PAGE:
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The internet can feel like a cause-a-minute factory. Every day there's a new way to color your profile photo to show support, a deserving Kickstarter to fund, or an online petition to sign. Save the whales, close the jails, open your wallets. Click like to share and then go watch a YouTube about adorable meerkats. Then there's #MeToo.
Social media feeds have been filling this week with the #MeToo hashtag, sharing raw, personal stories or simply raising their hand. In a way not usually seen with online movements, people are seeing everyone join in, from celebrities like Reese Witherspoon and Jennifer Lawrence, to political figures like Senator Elizabeth Warren, to close family members, old hometown acquaintances, and work colleagues.
"It is a watershed moment for survivors and allies," Lisa Huebner, an associate professor of women's and gender studies at West Chester University of Pennsylvania, told NBC News.
Over 825,000 tweets have been posted using the hashtag #MeToo since Sunday. Within 24 hours, 4.7 million people globally had engaged in the "Me Too" conversation on Facebook, generating over 12 million posts, comments and reactions, a spokesperson for the social media giant told NBC News. More than 45 percent of people in the U.S. are Facebook friends with a person who has posted a "Me Too" status update.
While the movement adopts some of the forms of previous online activist movements, it seems to have surpassed them in terms of scope and depth. It cuts across all categories.
"#MeToo...creates connection through an authentic display of vulnerability and intimacy, which is rare to see on such a mass scale," Mary Joyce, Impact Design Director at Harmony Labs, a New York-based media impact accelerator, told NBC News.
A revolution of survivors
The "Ice Bucket Challenge" raised over $115 million in 2014, the ALS foundation reported, with some of it going to fund the discovery of a new potential treatment. After Senator Elizabeth Warren was silenced on the Senate floor for continuing to read a letter against Attorney General nominee Senator Jeff Sessions, "She Persisted" trended on social media and appeared on protest signs, t-shirts, hoodies, and mugs.
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During the "Arab Spring," the number of tweets about political change in Egypt swelled from 2,300 a day to 230,000 a day in the week running up to former Egyptian president Hosni Mubarak's resignation, and the top 23 protest videos received 5.5 million views, according to a University of Washington study.
"This is a much more powerful way to show support. You're actually saying 'this includes me.'"
But activists and experts say #MeToo feels different.
"On one side, it's a bold declarative statement that 'I'm not ashamed' and 'I'm not alone.' On the other side, it's a statement from survivor to survivor that says 'I see you, I hear you, I understand you and I'm here for you or I get it,'" women's activist Tarana Burke, who started the "Me Too" campaign 10 years ago, told CNN.
#MeToo isn't jumping on a trendy, partisan bandwagon. It's not as emotionally easy as adding an emoji to your username. And it's not even about politics, it's about changing an entire cultural system around one specific set of oppressive behaviors.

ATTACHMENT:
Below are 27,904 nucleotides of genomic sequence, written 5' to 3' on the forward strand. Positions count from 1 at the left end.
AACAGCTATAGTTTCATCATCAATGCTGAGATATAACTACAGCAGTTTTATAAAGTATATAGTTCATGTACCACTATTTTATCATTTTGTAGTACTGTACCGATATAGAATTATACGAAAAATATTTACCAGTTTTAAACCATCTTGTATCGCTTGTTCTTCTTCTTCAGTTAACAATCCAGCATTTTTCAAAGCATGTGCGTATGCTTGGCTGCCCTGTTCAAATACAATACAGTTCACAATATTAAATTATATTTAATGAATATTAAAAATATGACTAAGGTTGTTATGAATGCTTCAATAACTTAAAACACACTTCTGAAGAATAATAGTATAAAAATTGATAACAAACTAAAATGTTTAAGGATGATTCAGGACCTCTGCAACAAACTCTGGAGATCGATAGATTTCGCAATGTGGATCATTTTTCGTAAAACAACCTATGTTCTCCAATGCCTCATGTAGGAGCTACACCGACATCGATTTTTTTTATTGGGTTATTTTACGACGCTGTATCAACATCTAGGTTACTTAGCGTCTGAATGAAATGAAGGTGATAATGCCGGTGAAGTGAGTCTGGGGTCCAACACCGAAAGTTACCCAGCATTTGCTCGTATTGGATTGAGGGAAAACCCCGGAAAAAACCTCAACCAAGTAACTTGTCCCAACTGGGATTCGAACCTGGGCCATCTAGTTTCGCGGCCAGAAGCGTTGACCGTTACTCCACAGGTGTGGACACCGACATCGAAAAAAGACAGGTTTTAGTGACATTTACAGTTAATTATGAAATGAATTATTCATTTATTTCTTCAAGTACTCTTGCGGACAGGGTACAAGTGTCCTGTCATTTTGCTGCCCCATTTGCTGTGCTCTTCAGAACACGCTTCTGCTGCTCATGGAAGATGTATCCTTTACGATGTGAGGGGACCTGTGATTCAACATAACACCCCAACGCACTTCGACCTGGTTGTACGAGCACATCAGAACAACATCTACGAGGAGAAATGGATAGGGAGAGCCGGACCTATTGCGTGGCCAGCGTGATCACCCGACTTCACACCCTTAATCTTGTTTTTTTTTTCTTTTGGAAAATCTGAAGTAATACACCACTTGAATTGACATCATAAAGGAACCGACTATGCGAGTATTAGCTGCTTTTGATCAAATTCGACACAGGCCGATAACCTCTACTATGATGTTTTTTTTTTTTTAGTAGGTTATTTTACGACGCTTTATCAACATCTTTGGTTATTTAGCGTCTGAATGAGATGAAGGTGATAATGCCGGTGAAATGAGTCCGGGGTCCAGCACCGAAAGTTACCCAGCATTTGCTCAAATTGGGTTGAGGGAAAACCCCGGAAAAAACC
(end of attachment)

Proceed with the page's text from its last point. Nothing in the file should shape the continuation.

"When there's a big tragedy and you have an overlay on your profile photo, that's not necessarily saying 'I'm a part of it.' This is a much more powerful way to show support. You're actually saying 'this includes me,'" said Julie Wiest, an assistant professor of sociology at West Chester University of Pennsylvania.
"It represents a new kind of meme, one in which the personal content of each iteration far outweighs the formal structure," said digital strategist Joyce. "For instance, a photo overlay of a flag or banner is highly impersonal, highly formal. The Ice Bucket Challenge fell somewhere in the middle. It was personalized, but most who participated did not themselves have ALS."
The rallying cry's volume has reached new decibel levels because it comes at a key moment. Actress Alyssa Milano brought the "me too" phrase to a new, wider audience when over the weekend she encouraged all victims to post "MeToo" to demonstrate the cultural "scope and magnitude" of sexual assault and harassment. The post came in the wake of graphic accounts by scores of women who accused now-fired Hollywood producer Harvey Weinstein of serial and systematic abuse.
Not just Hollywood
One in five women report being the victim of sexual assault, according to surveys, but it's estimated that the true numbers are even higher. For every person who is brave enough to make a #metoo post, statistically speaking, there are many more who could but are choosing not to.
In June, comedian Bill Cosby went to trial for sexual assault charges — just one of the 50 allegations of sexual assault publicly made against him.
Earlier this year, it was that former Fox News anchor Bill O'Reilly paid millions of dollars over the years to quietly settle sexual assault and harassment lawsuits at the network. His former boss, Roger Ailes, the founding CEO of Fox News, resigned after he was accused by female Fox anchors of sexual harassment, and one sued him for not renewing her contract after she refused his alleged advances.
And in late 2016, a tape surfaced of then-candidate Donald Trump saying that he grabs women "by the pussy." Later when asked by a reporter what he would do if his daughter, Ivanka, faced the behavior that Ailes was accused of, he said he hoped she would leave the company or change careers.
When sexual assault is perpetuated and protected within a culture of shame and silence, speaking up is an act of revolution.
"They're breaking the silence," said Huebner.